man walking away from upset women

How to Tell if Your Spouse Needs Mood Treatment

This entry was posted in News on August 21, 2017 and modified on April 30, 2019

Emotions are a healthy way to express how a person feels about an event or situation. But, emotions can become problematic when they are erratic, severely elevated or diminished for long periods of time. Erratic or dramatic swings in emotions can sometimes be an indication of a mood disorder.

The most common mood disorders are depression and bipolar disorder. According to a 2005 National Comorbidity Survey-Replication Study, nearly 10% of Americans aged 18 and older suffer from a mood disorder. Mood disorders can have a significant impact on relationships, and depending on the severity, may call for one or both partners to seek help from a mood treatment center.

Mood Disorder Symptoms

You have may have noticed lately that your spouse has become withdrawn, expresses a lack of interest, has trouble connecting or concentrating, and has become irritable and/or aggressive. These are common mood disorder symptoms. They generally do not promote intimacy in relationships and, in fact, often make intimacy difficult to achieve. The inability to maintain closeness can create a cycle of negative conflict and stress within your marriage. Programs led by mental health professionals at a mood treatment center can offer help and support if you are experiencing relationship difficulties because of your spouse’s mood-related symptoms.

General signs of depression include five or more the following symptoms that last more than two weeks and interfere with work, school family or other interpersonal relationships:

  • Feelings of sadness
  • Social withdrawal
  • Loss of interest in hobbies or activities once found enjoyable
  • Loss of energy
  • Irritability, aggressiveness, anxiety
  • Pessimism
  • Loss of focus or ability to concentrate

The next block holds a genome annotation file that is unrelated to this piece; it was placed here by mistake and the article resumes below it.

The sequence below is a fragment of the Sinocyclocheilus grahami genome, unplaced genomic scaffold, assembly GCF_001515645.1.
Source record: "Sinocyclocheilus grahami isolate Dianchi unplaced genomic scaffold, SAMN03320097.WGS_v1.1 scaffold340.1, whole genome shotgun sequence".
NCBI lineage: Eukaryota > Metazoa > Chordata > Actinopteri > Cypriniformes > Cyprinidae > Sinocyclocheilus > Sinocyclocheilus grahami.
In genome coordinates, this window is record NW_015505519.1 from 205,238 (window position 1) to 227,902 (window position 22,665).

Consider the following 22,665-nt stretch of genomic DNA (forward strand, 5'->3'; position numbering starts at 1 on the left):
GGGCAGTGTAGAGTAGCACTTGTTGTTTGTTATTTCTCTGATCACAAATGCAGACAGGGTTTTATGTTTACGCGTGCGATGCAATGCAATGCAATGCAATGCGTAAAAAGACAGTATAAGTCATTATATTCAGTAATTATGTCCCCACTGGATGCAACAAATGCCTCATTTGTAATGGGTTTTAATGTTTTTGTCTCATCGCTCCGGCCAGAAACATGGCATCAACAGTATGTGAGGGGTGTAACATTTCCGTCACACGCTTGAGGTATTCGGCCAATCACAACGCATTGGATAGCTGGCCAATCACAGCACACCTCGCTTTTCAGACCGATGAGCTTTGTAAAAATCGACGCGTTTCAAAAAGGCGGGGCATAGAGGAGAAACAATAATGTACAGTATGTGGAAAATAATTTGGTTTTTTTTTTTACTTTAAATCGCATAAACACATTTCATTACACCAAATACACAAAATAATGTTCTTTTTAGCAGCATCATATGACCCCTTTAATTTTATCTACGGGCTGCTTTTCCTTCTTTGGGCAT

• Unexplained general pain
  • Sleepiness or sleeplessness
  • Loss of appetite or overeating
  • Thoughts of suicide or death

Bipolar disorder, also known as manic depression, is characterized by wide mood swings from lows on the depressive side, to highs on the manic side. While symptoms of bipolar disorder are the same as major or minor depression on the depressive side of the scale, they are very different on the manic side. The general symptoms of mania, or the highs associated with bipolar disorder include:

  • Heightened mood
  • Extreme increase in energy as well as physical and mental activity
  • Racing thoughts and speech
  • Excessive self-confidence and optimism, or grandiose delusions
  • Impulsiveness or reckless behavior
  • Increased irritability or aggressiveness
  • Decreased need for sleep without signs of fatigue
  • Hallucinations or delusions

Men and women tend to display symptoms differently, so it is important to pay attention to gender variances when trying to figure out if your spouse might need mood treatment.

Men tend to have more outward-focused depression symptoms such as:

  • Anger, often shown by excessive irritability and aggressiveness, hypersensitivity to criticism, road rage, and even violence
  • Physical pain, which usually manifests as general pain or back pain and headache
  • Reckless behavior like substance abuse, hyper sexuality, and other high-risk behavior

Women tend to have more inward-focused depression symptoms such as:

  • Sadness displayed by episodes of prolonged crying
  • Withdrawal of intimacy and sexuality
  • Symptoms related to post-partum depression

When Is Mood Treatment Necessary?

You may wish to seek help from a mood treatment center if your spouse has exhibited any symptoms of mood disorder that are having an effect on you or your marriage. Understanding when treatment might become necessary will depend on the individual, the severity of their symptoms and the resulting level of relationship dysfunction. It is important to remember that depression that lasts longer than two weeks and interferes with interpersonal relationships and life functions, will not go away on its own. Medical intervention is generally necessary to ensure depression or another mood disorder is treated properly and the root causes are addressed.

Sources: – Mood Disorders – Bipolar and related disorders and depressive disorders in DSM-5 – Pain Interference and Incident Mood, Anxiety, and Substance-Use Disorders: Findings from a Representative Sample of Men and Women in the General Population – Risk Factors for Suicide Completion in Major Depression: A Case-Control Study of Impulsive and Aggressive Behaviors in Men

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